The convergence of three technology paradigms, viz. light-weight portable computers, the spread of wireless networks and services, and the ubiquitous Internet, aimed at allowing users the freedom to connect to the Internet at any time and in any place, to read email, query databases, retrieve information from the web or to entertain themselves, makes mobile computing a very promising prospect as well as a very formidable challenge. This paper details the mechanism of operation of Mobile IP network protocol, designed and developed to enable efficient and effective communication between a mobile host and a remote server. The paper then also looks at the efficiency versus effectiveness trade-off, the issues of network security against malicious masqueraders and other areas of current research interest.
A mobile node is assigned to a particular network known as its home network. Its IP address on that network, known as its home address, is static. When the mobile node moves its attachment point to another network, that is considered a foreign network for this host. When the mobile node is reattached, it makes its presence known by registering with a network node, typically a router, on the foreign network known as a foreign agent. The mobile node then communicates with a similar agent on the user’s home network, known as home agent, giving the home agent the care-of address of the mobile node ; the care-of address identifies the foreign agent’s location. Generally, one or more routers implement the roles of both home and foreign agents.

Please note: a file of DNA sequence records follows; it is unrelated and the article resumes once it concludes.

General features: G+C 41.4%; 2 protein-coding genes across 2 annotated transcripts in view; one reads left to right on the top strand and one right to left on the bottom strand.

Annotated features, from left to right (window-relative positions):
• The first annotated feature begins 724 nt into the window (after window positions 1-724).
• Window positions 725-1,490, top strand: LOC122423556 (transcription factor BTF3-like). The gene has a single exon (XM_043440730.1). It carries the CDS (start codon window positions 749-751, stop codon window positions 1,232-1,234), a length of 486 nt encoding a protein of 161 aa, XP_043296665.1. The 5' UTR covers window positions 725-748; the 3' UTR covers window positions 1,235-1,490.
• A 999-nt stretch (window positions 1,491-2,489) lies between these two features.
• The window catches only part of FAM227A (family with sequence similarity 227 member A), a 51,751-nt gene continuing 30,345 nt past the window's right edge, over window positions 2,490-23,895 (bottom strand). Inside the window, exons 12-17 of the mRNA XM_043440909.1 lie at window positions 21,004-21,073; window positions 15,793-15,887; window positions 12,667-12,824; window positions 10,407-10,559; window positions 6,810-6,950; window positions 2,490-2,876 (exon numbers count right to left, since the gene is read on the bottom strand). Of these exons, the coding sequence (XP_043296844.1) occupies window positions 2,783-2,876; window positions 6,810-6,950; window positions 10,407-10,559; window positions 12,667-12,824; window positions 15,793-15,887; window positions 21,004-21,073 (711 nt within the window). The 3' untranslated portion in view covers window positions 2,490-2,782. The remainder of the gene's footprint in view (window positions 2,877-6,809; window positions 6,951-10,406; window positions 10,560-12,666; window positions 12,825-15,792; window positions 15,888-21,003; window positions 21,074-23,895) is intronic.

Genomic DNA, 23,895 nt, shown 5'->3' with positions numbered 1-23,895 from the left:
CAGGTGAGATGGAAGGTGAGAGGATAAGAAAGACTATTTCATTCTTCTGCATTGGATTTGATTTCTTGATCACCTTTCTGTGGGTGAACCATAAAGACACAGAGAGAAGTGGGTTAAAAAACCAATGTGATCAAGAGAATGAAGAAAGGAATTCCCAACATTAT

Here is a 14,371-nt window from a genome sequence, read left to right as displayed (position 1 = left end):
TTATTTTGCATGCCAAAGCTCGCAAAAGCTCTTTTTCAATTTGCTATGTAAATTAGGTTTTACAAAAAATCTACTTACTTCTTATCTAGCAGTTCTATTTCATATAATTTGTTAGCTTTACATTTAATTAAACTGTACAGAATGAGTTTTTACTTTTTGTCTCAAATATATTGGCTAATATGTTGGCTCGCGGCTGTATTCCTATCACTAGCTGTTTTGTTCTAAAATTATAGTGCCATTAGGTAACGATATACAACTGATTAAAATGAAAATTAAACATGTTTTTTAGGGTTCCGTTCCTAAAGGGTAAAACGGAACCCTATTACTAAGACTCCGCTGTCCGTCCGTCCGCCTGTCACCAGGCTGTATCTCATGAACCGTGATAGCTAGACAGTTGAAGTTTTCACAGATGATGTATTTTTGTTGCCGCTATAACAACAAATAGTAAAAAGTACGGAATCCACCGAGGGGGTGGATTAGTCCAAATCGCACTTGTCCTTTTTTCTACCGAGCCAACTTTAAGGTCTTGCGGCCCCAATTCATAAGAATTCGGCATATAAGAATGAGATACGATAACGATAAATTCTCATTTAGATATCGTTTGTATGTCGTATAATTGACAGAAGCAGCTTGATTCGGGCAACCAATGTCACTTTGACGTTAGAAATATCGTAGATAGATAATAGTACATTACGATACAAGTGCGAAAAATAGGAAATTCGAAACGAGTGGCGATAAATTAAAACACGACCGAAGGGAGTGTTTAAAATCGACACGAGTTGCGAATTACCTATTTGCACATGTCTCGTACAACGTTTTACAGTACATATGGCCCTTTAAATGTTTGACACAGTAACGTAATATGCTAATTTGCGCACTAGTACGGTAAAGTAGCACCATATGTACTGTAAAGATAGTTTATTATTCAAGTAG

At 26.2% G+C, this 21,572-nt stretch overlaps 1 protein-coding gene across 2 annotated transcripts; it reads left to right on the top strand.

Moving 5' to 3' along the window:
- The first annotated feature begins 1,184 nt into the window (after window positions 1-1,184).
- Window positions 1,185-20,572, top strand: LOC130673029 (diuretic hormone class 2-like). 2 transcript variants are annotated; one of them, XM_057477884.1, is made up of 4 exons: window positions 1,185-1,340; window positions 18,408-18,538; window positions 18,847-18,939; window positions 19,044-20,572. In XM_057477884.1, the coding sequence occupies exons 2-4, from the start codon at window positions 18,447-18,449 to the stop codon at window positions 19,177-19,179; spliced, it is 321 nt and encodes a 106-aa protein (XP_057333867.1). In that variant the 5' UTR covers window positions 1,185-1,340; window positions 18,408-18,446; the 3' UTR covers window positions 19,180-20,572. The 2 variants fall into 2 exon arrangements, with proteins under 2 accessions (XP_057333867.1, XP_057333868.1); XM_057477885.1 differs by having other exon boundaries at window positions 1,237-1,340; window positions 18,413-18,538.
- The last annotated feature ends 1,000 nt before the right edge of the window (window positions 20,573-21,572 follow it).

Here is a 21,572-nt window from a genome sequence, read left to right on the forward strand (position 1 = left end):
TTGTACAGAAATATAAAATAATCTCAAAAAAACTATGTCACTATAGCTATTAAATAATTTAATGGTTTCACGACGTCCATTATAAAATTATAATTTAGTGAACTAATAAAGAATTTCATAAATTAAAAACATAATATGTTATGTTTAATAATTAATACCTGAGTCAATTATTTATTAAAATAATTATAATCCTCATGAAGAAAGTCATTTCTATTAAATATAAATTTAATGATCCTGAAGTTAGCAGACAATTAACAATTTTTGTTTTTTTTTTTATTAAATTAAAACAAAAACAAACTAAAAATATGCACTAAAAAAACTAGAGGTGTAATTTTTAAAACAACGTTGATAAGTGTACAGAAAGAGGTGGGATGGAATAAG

The exchange of IP datagrams between such a mobile node ,let us say A, and a sever S, takes place as the following sequence of events :
• Server S transmits an IP datagram destined for mobile node A, with A’s home address in the IP header.The IP datagram is routed to A’s home netowrk.
• At the home network, the incoming IP datagram is intercepted by the home agent.
The home agent encapsulates the entire datagram inside a new IP datagram, which has the A’s care-of address in the header, and retransmits the datagram. The use of an outer IP datagram with a different destination IP address is known as tunneling.
• The foreign agent strips off the outer IP header, encapsulates the original IP datagram in a network-level Protocol Data Unit (PDU) (for example, a LAN Logical Link Control [LLC] frame), and delivers the original datagram to A across the foreign network.
• When A sends IP traffic to S, it uses S’s IP address. In this example, this is a fixed address; that is, S is not a mobile node. Each IP datagram is sent by A to a router on the foreign network for routing to S.
• The IP datagram from A to S travels directly across the Internet to S using X’s IP address.
To support these operations, Mobile IP includes three basic capabilities – Discovery, Registration and Tunneling.